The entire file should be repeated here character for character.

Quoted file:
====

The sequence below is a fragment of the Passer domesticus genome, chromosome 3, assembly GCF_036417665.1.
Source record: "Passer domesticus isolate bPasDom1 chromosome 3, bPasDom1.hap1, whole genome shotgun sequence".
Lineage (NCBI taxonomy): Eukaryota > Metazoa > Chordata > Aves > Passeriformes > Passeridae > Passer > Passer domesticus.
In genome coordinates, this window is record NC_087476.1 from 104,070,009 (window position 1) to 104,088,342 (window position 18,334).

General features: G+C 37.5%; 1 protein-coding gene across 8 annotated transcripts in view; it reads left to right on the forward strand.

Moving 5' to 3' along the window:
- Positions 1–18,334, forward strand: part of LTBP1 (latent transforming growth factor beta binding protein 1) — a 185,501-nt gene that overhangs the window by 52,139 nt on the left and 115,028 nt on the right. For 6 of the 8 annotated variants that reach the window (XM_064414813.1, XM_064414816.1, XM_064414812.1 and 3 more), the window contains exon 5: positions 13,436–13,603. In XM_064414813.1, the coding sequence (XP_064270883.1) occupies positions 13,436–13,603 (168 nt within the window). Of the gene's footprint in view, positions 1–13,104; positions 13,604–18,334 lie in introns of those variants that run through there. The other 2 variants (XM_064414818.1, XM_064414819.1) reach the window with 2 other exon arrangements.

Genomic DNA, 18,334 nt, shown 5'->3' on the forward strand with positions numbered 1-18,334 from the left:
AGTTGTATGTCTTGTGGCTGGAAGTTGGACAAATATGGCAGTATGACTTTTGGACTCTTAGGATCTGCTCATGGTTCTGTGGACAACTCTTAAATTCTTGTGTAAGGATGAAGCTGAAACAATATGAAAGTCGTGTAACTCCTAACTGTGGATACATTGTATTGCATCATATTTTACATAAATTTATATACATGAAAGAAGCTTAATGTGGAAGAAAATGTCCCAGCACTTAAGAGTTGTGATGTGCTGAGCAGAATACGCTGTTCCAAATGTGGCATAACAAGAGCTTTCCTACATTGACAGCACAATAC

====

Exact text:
The sequence below is a fragment of the Passer domesticus genome, chromosome 3, assembly GCF_036417665.1.
Source record: "Passer domesticus isolate bPasDom1 chromosome 3, bPasDom1.hap1, whole genome shotgun sequence".
Lineage (NCBI taxonomy): Eukaryota > Metazoa > Chordata > Aves > Passeriformes > Passeridae > Passer > Passer domesticus.
In genome coordinates, this window is record NC_087476.1 from 104,070,009 (window position 1) to 104,088,342 (window position 18,334).

General features: G+C 37.5%; 1 protein-coding gene across 8 annotated transcripts in view; it reads left to right on the forward strand.

Moving 5' to 3' along the window:
- Positions 1–18,334, forward strand: part of LTBP1 (latent transforming growth factor beta binding protein 1) — a 185,501-nt gene that overhangs the window by 52,139 nt on the left and 115,028 nt on the right. For 6 of the 8 annotated variants that reach the window (XM_064414813.1, XM_064414816.1, XM_064414812.1 and 3 more), the window contains exon 5: positions 13,436–13,603. In XM_064414813.1, the coding sequence (XP_064270883.1) occupies positions 13,436–13,603 (168 nt within the window). Of the gene's footprint in view, positions 1–13,104; positions 13,604–18,334 lie in introns of those variants that run through there. The other 2 variants (XM_064414818.1, XM_064414819.1) reach the window with 2 other exon arrangements.

Genomic DNA, 18,334 nt, shown 5'->3' on the forward strand with positions numbered 1-18,334 from the left:
AGTTGTATGTCTTGTGGCTGGAAGTTGGACAAATATGGCAGTATGACTTTTGGACTCTTAGGATCTGCTCATGGTTCTGTGGACAACTCTTAAATTCTTGTGTAAGGATGAAGCTGAAACAATATGAAAGTCGTGTAACTCCTAACTGTGGATACATTGTATTGCATCATATTTTACATAAATTTATATACATGAAAGAAGCTTAATGTGGAAGAAAATGTCCCAGCACTTAAGAGTTGTGATGTGCTGAGCAGAATACGCTGTTCCAAATGTGGCATAACAAGAGCTTTCCTACATTGACAGCACAATAC